Some articles on field, fields:
... to a design problem in a particular field of expertise ... idea was introduced by the architect Christopher Alexander in the field of architecture and has been adapted for various other disciplines, including computer science ... An organized collection of design patterns that relate to a particular field is called a pattern language ...
... Maxwell's equation expresses the electric E field and the magnetic B field in terms of the total charge and total current present including the charges and currents at the ... The cost of this factorization is that additional fields, the displacement field D and the magnetizing field-H, are defined that need to be determined ... Phenomenological constituent equations relate the additional fields to the electric field E and the magnetic B-field, often through a simple linear relation ...
... Both the ball and the field of play are elliptical in shape ... players of each team are permitted to be on the field at any time ... Up to four interchange (reserve) players may be swapped for those on the field at any time during the game ...
... Faraday's law describes how a time varying magnetic field creates ("induces") an electric field ... a rotating bar magnet creates a changing magnetic field, which in turn generates an electric field in a nearby wire ...
... An electromagnetic field (also EMF or EM field) is a physical field produced by moving electrically charged objects ... It affects the behavior of charged objects in the vicinity of the field ... The electromagnetic field extends indefinitely throughout space and describes the electromagnetic interaction ...
More definitions of "field":
- (noun): A piece of land prepared for playing a game.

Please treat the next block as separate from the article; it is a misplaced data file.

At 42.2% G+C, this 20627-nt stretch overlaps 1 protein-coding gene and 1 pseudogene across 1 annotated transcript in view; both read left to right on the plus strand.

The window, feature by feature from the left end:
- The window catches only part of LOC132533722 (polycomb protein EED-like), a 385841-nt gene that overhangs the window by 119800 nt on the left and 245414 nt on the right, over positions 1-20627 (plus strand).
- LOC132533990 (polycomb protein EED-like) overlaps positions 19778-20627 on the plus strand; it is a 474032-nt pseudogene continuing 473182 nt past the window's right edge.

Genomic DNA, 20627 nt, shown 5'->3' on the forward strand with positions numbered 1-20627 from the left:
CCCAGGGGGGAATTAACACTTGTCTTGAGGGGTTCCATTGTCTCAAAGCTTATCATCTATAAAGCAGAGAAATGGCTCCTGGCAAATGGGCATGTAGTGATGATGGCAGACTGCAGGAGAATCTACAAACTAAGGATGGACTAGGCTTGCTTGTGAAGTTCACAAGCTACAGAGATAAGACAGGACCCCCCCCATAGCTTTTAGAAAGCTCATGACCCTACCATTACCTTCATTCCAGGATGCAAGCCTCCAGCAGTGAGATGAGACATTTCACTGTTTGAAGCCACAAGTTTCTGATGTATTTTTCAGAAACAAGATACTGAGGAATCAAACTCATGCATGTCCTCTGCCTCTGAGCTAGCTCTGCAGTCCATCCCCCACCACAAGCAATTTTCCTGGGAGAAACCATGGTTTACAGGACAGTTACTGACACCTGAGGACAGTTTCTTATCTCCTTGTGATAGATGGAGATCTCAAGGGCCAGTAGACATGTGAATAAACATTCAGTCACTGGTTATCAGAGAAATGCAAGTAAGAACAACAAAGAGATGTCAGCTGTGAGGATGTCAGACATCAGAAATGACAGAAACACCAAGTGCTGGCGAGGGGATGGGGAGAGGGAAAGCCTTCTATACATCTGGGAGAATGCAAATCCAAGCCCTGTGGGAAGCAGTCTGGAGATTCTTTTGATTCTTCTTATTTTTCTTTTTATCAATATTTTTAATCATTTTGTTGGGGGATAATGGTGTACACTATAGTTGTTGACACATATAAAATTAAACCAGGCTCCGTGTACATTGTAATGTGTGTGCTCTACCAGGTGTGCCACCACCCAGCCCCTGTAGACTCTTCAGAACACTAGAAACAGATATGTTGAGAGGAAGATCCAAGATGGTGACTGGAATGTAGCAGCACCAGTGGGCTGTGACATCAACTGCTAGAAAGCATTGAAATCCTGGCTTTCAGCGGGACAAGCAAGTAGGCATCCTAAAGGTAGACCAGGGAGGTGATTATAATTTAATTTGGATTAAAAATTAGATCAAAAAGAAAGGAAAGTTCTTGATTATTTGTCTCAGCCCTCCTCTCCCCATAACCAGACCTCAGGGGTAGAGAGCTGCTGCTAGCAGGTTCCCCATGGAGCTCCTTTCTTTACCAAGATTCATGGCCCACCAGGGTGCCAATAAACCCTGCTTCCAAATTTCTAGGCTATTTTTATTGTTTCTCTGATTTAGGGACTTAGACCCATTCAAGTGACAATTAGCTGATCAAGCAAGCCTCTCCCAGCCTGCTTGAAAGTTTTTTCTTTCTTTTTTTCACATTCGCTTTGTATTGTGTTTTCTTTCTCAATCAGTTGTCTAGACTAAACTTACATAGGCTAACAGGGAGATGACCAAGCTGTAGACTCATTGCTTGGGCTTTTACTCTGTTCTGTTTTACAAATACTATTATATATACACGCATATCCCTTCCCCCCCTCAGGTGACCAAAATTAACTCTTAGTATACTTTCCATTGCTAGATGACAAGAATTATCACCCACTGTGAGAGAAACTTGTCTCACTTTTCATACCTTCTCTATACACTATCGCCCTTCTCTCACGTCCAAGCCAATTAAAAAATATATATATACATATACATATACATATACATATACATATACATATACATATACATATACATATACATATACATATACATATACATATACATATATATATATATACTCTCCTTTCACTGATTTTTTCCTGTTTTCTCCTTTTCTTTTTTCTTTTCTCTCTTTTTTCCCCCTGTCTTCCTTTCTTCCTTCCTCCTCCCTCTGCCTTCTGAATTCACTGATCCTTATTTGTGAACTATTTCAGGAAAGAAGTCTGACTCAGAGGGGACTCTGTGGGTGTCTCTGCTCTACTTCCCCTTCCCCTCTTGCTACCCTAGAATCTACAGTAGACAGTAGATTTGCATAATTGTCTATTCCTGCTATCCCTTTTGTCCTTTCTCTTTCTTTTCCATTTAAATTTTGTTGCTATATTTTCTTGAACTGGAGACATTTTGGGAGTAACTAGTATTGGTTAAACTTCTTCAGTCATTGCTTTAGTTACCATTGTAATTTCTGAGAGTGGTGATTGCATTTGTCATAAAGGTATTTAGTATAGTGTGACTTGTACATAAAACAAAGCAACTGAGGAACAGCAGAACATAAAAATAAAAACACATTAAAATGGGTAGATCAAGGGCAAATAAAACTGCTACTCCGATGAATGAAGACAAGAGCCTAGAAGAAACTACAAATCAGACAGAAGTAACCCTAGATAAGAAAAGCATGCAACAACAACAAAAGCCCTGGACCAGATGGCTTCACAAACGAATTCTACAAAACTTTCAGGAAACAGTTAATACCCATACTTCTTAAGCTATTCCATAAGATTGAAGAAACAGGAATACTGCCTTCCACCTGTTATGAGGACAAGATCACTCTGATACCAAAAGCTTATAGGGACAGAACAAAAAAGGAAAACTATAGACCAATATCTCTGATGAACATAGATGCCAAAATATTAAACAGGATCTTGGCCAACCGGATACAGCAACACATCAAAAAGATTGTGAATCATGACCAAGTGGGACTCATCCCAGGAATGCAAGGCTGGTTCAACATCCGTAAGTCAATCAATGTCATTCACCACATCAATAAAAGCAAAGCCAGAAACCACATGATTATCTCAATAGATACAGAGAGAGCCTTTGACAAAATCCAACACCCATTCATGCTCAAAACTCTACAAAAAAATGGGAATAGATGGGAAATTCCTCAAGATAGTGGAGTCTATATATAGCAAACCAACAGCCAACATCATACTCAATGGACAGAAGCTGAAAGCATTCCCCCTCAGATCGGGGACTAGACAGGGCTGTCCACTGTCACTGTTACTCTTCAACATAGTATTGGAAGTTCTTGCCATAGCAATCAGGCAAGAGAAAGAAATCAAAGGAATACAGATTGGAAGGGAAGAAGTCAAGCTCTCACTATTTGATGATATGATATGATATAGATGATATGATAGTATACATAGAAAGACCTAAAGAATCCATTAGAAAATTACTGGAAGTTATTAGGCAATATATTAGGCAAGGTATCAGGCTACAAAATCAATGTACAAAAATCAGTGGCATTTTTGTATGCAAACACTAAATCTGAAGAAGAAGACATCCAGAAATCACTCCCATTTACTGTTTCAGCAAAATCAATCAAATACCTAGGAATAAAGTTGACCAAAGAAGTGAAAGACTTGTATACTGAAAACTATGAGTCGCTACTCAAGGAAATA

Example: "The home crowd cheered when Princeton took the field"
Synonyms: playing field, athletic field, playing area
- (noun): A particular kind of commercial enterprise.
Example: "They are outstanding in their field"
Synonyms: field of operation, line of business
- (noun): A geographic region (land or sea) under which something valuable is found.
Example: "The diamond fields of South Africa"
- (noun): A piece of land cleared of trees and usually enclosed.
Example: "He planted a field of wheat"
- (noun): A region in which active military operations are in progress.
Example: "The army was in the field awaiting action"
Synonyms: field of operations, theater, theater of operations, theatre, theatre of operations
- (verb): Play as a fielder.
- (noun): The area that is visible (as through an optical instrument).
Synonyms: field of view
- (noun): (mathematics) a set of elements such that addition and multiplication are commutative and associative and multiplication is distributive over addition and there are two elements 0 and 1.
Example: "The set of all rational numbers is a field"
- (verb): Catch or pick up (balls) in baseball or cricket.
- (noun): (computer science) a set of one or more adjacent characters comprising a unit of information.
- (noun): All of the horses in a particular horse race.
- (noun): The space around a radiating body within which its electromagnetic oscillations can exert force on another similar body not in contact with it.
Synonyms: field of force, force field
- (noun): A branch of knowledge.
Synonyms: discipline, subject, subject area, subject field, field of study, study, bailiwick, branch of knowledge
- (noun): Somewhere (away from a studio or office or library or laboratory) where practical work is done or data is collected.
Example: "Anthropologists do much of their work in the field"
- (verb): Answer adequately or successfully.
Example: "The lawyer fielded all questions from the press"
- (noun): All the competitors in a particular contest or sporting event.
Famous quotes containing the word field:
“It is through attentive love, the ability to ask What are you going through? and the ability to hear the answer that the reality of the child is both created and respected.”
—Mary Field Belenky (20th century)
“You cannot go into any field or wood, but it will seem as if every stone had been turned, and the bark on every tree ripped up. But, after all, it is much easier to discover than to see when the cover is off. It has been well said that the attitude of inspection is prone. Wisdom does not inspect, but behold.”
—Henry David Thoreau (18171862)
“Last night I watched my brothers play,
The gentle and the reckless one,
In a field two yards away.
For half a century they were gone
Beyond the other side of care
To be among the peaceful dead.”
—Edwin Muir (18871959)